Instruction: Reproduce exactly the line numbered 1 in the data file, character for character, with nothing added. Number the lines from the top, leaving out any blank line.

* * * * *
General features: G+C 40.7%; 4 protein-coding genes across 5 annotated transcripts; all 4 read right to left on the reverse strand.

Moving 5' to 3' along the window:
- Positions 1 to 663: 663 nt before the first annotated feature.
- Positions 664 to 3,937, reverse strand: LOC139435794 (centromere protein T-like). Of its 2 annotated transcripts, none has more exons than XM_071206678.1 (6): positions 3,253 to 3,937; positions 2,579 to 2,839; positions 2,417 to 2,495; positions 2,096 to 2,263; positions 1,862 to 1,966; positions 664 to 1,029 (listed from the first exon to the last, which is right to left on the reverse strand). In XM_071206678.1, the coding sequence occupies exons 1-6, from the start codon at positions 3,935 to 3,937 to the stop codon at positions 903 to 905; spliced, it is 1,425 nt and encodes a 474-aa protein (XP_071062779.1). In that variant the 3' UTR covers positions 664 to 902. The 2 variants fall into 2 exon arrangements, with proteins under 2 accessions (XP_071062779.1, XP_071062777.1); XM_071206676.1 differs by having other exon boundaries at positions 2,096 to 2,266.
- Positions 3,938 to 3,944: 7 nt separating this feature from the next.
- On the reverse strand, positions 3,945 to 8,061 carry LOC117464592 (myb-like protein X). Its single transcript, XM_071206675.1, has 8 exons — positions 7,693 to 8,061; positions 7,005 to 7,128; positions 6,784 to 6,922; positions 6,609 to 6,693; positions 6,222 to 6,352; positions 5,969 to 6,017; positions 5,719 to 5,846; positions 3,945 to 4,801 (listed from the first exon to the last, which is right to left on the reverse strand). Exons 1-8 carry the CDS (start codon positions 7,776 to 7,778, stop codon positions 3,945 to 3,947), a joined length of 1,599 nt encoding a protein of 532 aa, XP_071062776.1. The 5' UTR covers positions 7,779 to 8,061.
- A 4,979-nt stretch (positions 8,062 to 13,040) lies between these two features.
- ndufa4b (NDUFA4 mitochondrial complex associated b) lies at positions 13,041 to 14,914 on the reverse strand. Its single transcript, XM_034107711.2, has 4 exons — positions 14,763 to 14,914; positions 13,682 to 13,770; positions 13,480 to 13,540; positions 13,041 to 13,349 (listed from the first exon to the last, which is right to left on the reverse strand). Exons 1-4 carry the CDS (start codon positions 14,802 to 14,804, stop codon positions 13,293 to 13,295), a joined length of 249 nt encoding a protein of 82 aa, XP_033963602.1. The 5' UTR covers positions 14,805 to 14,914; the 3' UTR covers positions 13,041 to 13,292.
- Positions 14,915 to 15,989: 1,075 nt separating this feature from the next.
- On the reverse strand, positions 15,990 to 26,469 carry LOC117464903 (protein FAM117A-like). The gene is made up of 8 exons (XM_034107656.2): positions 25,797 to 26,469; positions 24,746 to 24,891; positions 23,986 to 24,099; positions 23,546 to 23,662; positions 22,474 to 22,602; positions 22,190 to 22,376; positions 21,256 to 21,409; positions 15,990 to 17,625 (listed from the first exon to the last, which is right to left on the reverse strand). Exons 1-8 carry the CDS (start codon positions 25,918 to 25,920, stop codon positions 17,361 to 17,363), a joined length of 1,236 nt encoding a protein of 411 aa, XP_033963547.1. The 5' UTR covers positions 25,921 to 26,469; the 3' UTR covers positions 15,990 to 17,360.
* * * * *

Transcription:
General features: G+C 40.7%; 4 protein-coding genes across 5 annotated transcripts; all 4 read right to left on the reverse strand.